Government type: Antarctic Treaty Summary—The Antarctic Treaty, signed on 1 December 1959 and entered into force on 23 June 1961, establishes the legal framework for the management of Antarctica. Administration is carried out through consultative member meetings—the 18th Antarctic Treaty Consultative Meeting was in Japan in April 1993. Currently, there are 42 treaty member nations: 26 consultative and 16 acceding. Consultative (voting) members include the seven nations that claim portions of Antarctica as national territory (some claims overlap) and 19 nonclaimant nations. The US and some other nations that have made no claims have reserved the right to do so. The US does not recognize the claims of others. The year in parentheses indicates when an acceding nation was voted to full consultative (voting) status, while no date indicates the country was an original 1959 treaty signatory. Claimant nations are—Argentina, Australia, Chile, France, New Zealand, Norway, and the UK. Nonclaimant consultative nations are—Belgium, Brazil (1983), China (1985), Ecuador (1990), Finland (1989), Germany (1981), India (1983), Italy (1987), Japan, South Korea (1989), Netherlands (1990), Peru (1989), Poland (1977), South Africa, Spain (1988), Sweden (1988), Uruguay (1985), the US, and Russia. Acceding (nonvoting) members, with year of accession in parentheses, are—Austria (1987), Bulgaria (1978), Canada (1988), Colombia (1988), Cuba (1984), Czech Republic (1993), Denmark (1965), Greece (1987), Guatemala (1991), Hungary (1984), North Korea (1987), Papua New Guinea (1981), Romania (1971), Slovakia (1993), Switzerland (1990), and Ukraine (1992). Article 1—area to be used for peaceful purposes only; military activity, such as weapons testing, is prohibited, but military personnel and equipment may be used for scientific research or any other peaceful purpose; Article 2—freedom of scientific investigation and cooperation shall continue; Article 3—free exchange of information and personnel in cooperation with the UN and other international agencies; Article 4—does not recognize, dispute, or establish territorial claims and no new claims shall be asserted while the treaty is in force; Article 5—prohibits nuclear explosions or disposal of radioactive wastes; Article 6—includes under the treaty all land and ice shelves south of 60 degrees 00 minutes south; Article 7—treaty-state observers have free access, including aerial observation, to any area and may inspect all stations, installations, and equipment; advance notice of all activities and of the introduction of military personnel must be given; Article 8—allows for jurisdiction over observers and scientists by their own states; Article 9—frequent consultative meetings take place among member nations; Article 10—treaty states will discourage activities by any country in Antarctica that are contrary to the treaty; Article 11—disputes to be settled peacefully by the parties concerned or, ultimately, by the ICJ; Articles 12, 13, 14—deal with upholding, interpreting, and amending the treaty among involved nations; other agreements—more than 170 recommendations adopted at treaty consultative meetings and ratified by governments include—Agreed Measures for the Conservation of Antarctic Fauna and Flora (1964); Convention for the Conservation of Antarctic Seals (1972); Convention on the Conservation of Antarctic Marine Living Resources (1980); a mineral resources agreement was signed in 1988 but was subsequently rejected; the Protocol on Environmental Protection to the Antarctic Treaty was signed 4 October 1991 and entered into force 14 January 1998; this agreement provides for the protection of the Antarctic environment through five specific annexes on marine pollution, fauna, and flora, environmental impact assessments, waste management, and protected areas; it also prohibits all activities relating to mineral resources except scientific research; 27 parties have ratified the Protocol as of April 1998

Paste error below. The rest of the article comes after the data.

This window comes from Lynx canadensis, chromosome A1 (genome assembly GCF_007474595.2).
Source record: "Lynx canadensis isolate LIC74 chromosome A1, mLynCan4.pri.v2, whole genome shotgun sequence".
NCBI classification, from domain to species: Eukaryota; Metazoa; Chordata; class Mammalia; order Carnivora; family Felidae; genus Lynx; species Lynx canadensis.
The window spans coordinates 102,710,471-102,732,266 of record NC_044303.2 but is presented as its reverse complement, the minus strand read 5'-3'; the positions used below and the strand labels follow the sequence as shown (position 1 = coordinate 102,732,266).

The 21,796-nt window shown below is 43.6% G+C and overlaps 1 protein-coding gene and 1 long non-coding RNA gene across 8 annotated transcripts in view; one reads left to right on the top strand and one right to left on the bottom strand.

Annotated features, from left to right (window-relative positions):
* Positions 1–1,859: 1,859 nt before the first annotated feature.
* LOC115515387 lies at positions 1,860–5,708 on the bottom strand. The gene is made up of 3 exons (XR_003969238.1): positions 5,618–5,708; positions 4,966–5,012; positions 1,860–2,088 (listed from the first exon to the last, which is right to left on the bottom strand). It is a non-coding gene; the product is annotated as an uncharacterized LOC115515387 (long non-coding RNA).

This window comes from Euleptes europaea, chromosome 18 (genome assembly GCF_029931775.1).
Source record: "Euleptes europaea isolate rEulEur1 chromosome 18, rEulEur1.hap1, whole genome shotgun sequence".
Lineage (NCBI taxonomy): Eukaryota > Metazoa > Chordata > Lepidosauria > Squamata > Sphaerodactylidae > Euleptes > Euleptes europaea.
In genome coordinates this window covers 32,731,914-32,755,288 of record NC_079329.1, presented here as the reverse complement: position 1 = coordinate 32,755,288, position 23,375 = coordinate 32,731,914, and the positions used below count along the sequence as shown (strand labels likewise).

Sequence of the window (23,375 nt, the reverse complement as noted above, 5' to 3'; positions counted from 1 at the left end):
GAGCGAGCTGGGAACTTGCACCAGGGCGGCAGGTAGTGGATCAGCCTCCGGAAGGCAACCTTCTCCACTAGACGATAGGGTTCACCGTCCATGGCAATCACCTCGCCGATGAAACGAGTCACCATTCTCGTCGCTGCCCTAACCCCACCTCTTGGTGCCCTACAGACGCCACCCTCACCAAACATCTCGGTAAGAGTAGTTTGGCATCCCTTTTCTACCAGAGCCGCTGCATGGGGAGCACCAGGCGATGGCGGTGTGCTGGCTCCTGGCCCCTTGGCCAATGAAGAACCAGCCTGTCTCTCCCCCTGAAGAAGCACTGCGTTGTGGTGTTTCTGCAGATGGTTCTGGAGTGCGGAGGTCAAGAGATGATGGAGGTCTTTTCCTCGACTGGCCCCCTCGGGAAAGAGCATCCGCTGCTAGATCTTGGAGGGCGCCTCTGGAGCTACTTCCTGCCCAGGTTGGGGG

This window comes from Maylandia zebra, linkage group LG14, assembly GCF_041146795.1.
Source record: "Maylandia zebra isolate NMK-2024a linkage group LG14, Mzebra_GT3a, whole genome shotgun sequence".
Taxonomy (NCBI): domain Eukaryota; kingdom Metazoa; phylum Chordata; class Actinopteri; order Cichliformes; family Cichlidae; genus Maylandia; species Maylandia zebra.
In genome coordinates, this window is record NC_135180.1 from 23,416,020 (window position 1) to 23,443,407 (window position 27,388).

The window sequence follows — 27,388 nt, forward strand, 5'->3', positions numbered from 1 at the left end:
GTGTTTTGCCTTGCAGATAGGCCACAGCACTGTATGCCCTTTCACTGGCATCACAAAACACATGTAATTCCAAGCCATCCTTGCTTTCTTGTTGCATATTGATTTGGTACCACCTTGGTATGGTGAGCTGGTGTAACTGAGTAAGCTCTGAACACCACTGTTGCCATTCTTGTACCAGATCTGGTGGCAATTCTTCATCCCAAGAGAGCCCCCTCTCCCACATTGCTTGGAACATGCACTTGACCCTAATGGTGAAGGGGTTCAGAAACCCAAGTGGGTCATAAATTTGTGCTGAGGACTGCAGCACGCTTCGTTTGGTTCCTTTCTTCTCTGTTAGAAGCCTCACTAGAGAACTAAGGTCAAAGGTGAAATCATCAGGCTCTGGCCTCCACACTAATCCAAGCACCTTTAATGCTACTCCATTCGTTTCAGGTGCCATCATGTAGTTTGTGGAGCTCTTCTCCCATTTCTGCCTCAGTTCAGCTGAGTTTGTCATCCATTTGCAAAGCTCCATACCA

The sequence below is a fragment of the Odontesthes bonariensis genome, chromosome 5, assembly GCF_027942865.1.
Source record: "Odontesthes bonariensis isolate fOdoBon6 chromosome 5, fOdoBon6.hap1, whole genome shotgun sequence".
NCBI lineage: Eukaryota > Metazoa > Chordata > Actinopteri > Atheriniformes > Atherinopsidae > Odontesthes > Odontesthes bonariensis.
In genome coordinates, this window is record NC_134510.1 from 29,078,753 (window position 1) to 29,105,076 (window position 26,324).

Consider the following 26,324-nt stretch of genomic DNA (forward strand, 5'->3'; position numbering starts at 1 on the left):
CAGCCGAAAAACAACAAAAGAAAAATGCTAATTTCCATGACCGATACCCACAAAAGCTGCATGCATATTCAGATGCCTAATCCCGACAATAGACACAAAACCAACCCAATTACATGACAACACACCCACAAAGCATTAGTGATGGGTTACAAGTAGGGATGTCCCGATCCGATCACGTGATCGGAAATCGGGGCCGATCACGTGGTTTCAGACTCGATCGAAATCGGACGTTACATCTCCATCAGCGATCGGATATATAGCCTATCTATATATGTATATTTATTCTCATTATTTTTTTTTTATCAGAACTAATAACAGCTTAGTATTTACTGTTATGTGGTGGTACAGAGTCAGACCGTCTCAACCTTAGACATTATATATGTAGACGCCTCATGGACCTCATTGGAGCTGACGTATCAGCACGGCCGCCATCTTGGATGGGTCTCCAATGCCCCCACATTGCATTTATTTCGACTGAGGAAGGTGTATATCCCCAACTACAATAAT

Legal system: US law, including certain criminal offenses by or against US nationals, such as murder, may apply to areas not under jurisdiction of other countries. Some US laws directly apply to Antarctica. For example, the Antarctic Conservation Act, 16 U.S.C. section 2401 et seq., provides civil and criminal penalties for the following activities, unless authorized by regulation of statute: the taking of native mammals or birds; the introduction of nonindigenous plants and animals; entry into specially protected or scientific areas; the discharge or disposal of pollutants; and the importation into the US of certain items from Antarctica. Violation of the Antarctic Conservation Act carries penalties of up to $10,000 in fines and one year in prison. The Departments of Treasury, Commerce, Transportation, and Interior share enforcement responsibilities. Public Law 95-541, the US Antarctic Conservation Act of 1978, requires expeditions from the US to Antarctica to notify, in advance, the Office of Oceans and Polar Affairs, Room 5801, Department of State, Washington, DC 20520, which reports such plans to other nations as required by the Antarctic Treaty. For more information, contact Permit Office, Office of Polar Programs, National Science Foundation, Arlington, Virginia 22230 (703) 306-1031.


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Economy—overview: No economic activity at present except for fishing off the coast and small-scale tourism, both based abroad.


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Telephones: NA

Telephone system:
domestic: NA
international: NA

Radio broadcast stations: AM NA, FM NA, shortwave NA

Radios: NA

Television broadcast stations: NA

Televisions: NA


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Ports and harbors: none; offshore anchorage

Airports: 18 (1997 est.); 39 landing facilities at different locations operated by 16 national governments party to the Treaty; two additional air facilities operated by commercial (nongovernmental) tourist organizations; helicopter pads at 33 of these locations; runways at 13 locations are gravel, sea ice, glacier ice, or compacted snow surface suitable for wheeled fixed-wing aircraft; no paved runways; 14 locations have snow-surface skiways limited to use by ski-equipped planes—8 runways/skiways greater than 3,000 m, 12 runways/skiways 1,000 to 3,000 m, 2 runways/skiways less than 1,000 m, and 5 of unspecified or variable length; airports generally subject to severe restrictions and limitations resulting from extreme seasonal and geographic conditions; airports do not meet ICAO standards; advance approval from the respective governmental or nongovernmental operating organization required for landing (1997 est.)

Airports—with unpaved runways:
total: 18
over 3,047 m: 4
2,438 to 3,047 m: 3
1,524 to 2,437 m: 2
914 to 1,523 m: 4
under 914 m: 5 (1997 est.)

Heliports: 1 (1997 est.)


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Military—note: the Antarctic Treaty prohibits any measures of a military nature, such as the establishment of military bases and fortifications, the carrying out of military maneuvers, or the testing of any type of weapon; it permits the use of military personnel or equipment for scientific research or for any other peaceful purposes

Transnational Issues

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Disputes—international: Antarctic Treaty defers claims (see Antarctic Treaty Summary above); sections (some overlapping) claimed by Argentina, Australia, Chile, France (Adelie Land), New Zealand (Ross Dependency), Norway (Queen Maud Land), and UK; the US and most other nations do not recognize the territorial claims of other nations and have made no claims themselves (the US reserves the right to do so); no formal claims have been made in the sector between 90 degrees west and 150 degrees west

source: CIA World Factbook 1998